Since PJ was shown to inhibit macrophage foam cell formation and the development of atherosclerotic lesions, we analyzed the effect of PJ consumption on cellular processes that lead to macrophage cholesterol accumulation. We have demonstrated that the cellular uptake of Ox-LDL, measured as cellular lipoprotein binding, cell-association, and degradation, by MPM derived from E0 mice that consumed 12.5 μL of PJ concentrate/mouse/day for a period of 2 months, was significantly reduced, by 16%, 22%, and 15%, respectively, in comparison to Ox-LDL binding, cell-association, and degradation obtained by MPM from control E0 mice. Similarly, PJ consumption by patients with type 2 diabetes mellitus significantly decreased the extent of Ox-LDL cellular uptake by their HMDM (by 36%) . Cellular cholesterol esterification rate (another atherogenic property of macrophages) in MPM isolated from PJ-treated mice was found to be 80% lower compared with age-matched, placebo-treated mice. Finally, PJ treatment significantly increased, by 39%, cholesterol efflux from macrophages compared with the cholesterol efflux rate from MPM harvested from the placebo-treated mice. Taken together, all these antiatherogenic effects lead to reduced accumulation of cholesterol in macrophages.
In vitro studies clearly show that PJ exhibit direct antiatherogenic effects on macrophages. Preincubation of J774A.1 macrophages with PJ resulted in a significant () reduction in Ox-LDL degradation by 40% . On the contrary, PJ had no effect on macrophage degradation of native LDL and also not on macrophage cholesterol efflux. Macrophage cholesterol biosynthesis however, was inhibited by 50% after cell incubation with PJ. This inhibition, unlike statin action, was not mediated by an effect on HMGCoA reductase along the cholesterol biosynthetic pathway.
5.4. Macrophage Triglyceride Metabolism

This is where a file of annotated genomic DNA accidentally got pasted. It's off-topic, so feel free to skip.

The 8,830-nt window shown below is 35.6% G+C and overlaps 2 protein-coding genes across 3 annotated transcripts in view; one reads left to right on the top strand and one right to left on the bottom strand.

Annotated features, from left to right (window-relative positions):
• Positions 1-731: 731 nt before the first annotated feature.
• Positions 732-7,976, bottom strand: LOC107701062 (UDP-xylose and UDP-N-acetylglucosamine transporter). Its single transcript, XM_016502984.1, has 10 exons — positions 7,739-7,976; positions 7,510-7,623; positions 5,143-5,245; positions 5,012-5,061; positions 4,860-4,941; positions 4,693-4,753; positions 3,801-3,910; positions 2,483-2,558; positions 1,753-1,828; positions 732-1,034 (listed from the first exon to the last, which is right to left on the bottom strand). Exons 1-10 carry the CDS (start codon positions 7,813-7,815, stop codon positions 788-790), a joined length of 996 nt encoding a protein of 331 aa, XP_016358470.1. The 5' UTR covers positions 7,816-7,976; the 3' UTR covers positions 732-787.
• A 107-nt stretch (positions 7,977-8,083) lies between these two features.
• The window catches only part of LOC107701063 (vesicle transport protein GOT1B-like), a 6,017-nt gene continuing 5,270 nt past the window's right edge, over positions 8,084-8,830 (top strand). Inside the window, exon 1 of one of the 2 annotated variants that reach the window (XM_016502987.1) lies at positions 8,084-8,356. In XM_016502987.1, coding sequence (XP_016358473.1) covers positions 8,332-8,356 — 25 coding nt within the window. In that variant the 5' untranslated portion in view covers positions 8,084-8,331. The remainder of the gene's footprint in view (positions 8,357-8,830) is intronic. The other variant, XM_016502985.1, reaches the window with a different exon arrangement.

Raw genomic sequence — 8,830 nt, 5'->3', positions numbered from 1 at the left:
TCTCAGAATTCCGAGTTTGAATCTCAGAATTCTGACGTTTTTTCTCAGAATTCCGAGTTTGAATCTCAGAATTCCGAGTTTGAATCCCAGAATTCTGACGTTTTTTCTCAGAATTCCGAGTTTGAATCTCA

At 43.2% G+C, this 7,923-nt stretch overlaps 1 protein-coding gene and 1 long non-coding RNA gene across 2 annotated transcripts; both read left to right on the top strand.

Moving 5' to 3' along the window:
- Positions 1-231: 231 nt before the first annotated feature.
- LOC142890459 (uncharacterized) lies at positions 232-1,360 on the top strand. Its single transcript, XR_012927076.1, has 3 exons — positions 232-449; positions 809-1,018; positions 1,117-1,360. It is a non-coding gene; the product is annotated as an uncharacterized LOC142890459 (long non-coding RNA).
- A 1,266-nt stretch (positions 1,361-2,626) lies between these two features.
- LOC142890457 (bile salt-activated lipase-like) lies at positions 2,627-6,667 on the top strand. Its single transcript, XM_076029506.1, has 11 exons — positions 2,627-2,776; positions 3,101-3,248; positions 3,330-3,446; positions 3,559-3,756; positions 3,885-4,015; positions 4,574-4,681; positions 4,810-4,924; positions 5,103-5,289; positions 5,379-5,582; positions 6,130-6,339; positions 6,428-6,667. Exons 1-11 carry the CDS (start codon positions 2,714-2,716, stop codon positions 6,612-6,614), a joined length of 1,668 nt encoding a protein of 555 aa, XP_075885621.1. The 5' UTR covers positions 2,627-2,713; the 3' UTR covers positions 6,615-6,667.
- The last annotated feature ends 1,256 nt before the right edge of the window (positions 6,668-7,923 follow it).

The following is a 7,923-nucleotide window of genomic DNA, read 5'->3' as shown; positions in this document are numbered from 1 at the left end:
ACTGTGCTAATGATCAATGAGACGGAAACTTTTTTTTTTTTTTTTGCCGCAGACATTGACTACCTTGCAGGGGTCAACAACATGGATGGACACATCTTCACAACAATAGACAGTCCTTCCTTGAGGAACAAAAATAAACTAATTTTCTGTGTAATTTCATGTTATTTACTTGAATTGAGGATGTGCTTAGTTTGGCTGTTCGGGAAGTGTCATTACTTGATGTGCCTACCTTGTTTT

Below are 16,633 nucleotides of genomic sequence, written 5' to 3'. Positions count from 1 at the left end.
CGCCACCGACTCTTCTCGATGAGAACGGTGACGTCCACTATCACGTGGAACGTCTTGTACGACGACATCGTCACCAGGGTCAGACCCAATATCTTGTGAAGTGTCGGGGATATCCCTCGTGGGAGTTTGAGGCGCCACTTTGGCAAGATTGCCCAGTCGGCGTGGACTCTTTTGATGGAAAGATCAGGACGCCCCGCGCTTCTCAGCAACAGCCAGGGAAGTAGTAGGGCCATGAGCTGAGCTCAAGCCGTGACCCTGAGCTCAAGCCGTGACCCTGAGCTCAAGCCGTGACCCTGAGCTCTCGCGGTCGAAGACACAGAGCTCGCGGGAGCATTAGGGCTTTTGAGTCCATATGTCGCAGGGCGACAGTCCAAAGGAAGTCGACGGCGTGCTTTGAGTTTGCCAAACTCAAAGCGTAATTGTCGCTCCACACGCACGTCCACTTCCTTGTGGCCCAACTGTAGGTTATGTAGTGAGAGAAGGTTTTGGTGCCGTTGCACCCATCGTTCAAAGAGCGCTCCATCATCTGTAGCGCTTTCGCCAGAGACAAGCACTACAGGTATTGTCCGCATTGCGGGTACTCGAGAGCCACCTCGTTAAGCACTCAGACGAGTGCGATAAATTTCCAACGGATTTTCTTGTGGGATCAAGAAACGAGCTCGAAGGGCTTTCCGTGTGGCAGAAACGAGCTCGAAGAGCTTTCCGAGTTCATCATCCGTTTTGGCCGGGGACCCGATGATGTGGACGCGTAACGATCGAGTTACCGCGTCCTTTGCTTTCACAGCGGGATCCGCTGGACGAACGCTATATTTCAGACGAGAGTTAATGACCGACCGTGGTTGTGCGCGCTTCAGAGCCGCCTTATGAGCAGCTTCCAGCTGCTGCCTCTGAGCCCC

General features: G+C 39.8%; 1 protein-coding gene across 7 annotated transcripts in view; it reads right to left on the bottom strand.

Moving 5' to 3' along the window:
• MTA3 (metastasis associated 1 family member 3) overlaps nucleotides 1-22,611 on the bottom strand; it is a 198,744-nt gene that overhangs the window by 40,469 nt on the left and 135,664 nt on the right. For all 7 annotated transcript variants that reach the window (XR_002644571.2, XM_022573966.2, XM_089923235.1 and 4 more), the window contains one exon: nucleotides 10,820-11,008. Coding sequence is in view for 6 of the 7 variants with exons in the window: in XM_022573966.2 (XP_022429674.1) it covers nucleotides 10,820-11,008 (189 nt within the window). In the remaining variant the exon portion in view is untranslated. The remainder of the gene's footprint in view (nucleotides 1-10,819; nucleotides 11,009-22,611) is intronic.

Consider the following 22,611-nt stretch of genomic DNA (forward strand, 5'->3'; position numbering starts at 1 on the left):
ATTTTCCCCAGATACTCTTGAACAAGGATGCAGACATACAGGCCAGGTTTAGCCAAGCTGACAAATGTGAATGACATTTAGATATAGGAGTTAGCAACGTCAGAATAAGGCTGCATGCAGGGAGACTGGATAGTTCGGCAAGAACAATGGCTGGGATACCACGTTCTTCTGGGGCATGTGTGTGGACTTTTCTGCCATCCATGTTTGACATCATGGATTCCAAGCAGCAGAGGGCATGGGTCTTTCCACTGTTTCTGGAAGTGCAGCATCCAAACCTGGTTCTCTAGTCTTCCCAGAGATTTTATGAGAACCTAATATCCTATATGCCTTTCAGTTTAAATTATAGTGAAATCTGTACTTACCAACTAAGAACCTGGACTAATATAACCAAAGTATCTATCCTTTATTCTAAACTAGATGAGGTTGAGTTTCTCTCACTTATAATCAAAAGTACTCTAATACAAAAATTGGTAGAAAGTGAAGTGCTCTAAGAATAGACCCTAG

Triglycerides are an independent risk factor for atherosclerosis . Macrophage foam cells isolated from atherosclerotic lesions contain not only cholesteryl esters and unesterified cholesterol, but also substantial amount of triglycerides . Triglyceride accumulation in macrophages increases oxidative stress and cellular necrosis, thus further contributing to foam cell formation . The effect of PJ on macrophage triglyceride metabolism was recently studied . Upon incubation of J774A.1 macrophages with PJ (0–50 μM), a dose-dependently decrease (by up to 30%) in cellular triglyceride content (Figure 9(a)), and in triglyceride biosynthesis rate (Figure 9(b)) were observed. Similarly, punicalagin, the major PJ polyphenol, inhibited MPM triglyceride biosynthesis rate by 40%. Triglyceride hydrolytic rate however was not significantly affected by PJ or punicalagin. The activity of diacylglycerol acyltransferase 1 (DGAT1, the rate limiting enzyme in triglycerides biosynthesis) was significantly inhibited, (by ~50%), in J774A.1 macrophages that were treated with 50 μM of PJ or with punicalagin, with no significant effect on DGAT1 mRNA or protein expression. Both PJ and punicalagin increased (by ~1.7 fold) MPM PON2 mRNA expression, and PON2 was previously shown to inhibit DGAT1 activity . Addition of PJ or punicalagin (50 μmol/L) to microsomes from PON2KO MPM still resulted in a significant reduction in DGAT1 activity, by ~50%, suggesting a direct, non-PON2-mediated effect of PJ on macrophage triglycerides . Similarly to the in vitro study, we have recently demonstrated that PJ consumption by C57BL/6 mice, by PON1KO mice, or by PON2KO mice resulted in a significant reduction in MPM triglyceride content by 17%, 16%, and 23%, respectively (Figure 9(c)), and this effect was associated with a significant reduction in macrophage triglyceride biosynthesis rate by 27%, 28%, or 22%, respectively (Figure 9(d)) .
This study demonstrates that PJ beneficial effects on macrophage triglyceride metabolism are direct effect of PJ, which are not mediated via PJ-induced stimulation of macrophage PON2.
We conclude that PJ protects the macrophages against oxidative stress by increasing PON2 expression, suppressing Ox-LDL uptake by macrophages, inhibiting cellular cholesterol and triglyceride biosynthesis, or stimulation of HDL-mediated cholesterol efflux from the cells. All these effects could lead to attenuation in cellular cholesterol and triglyceride accumulation, and foam cell formation.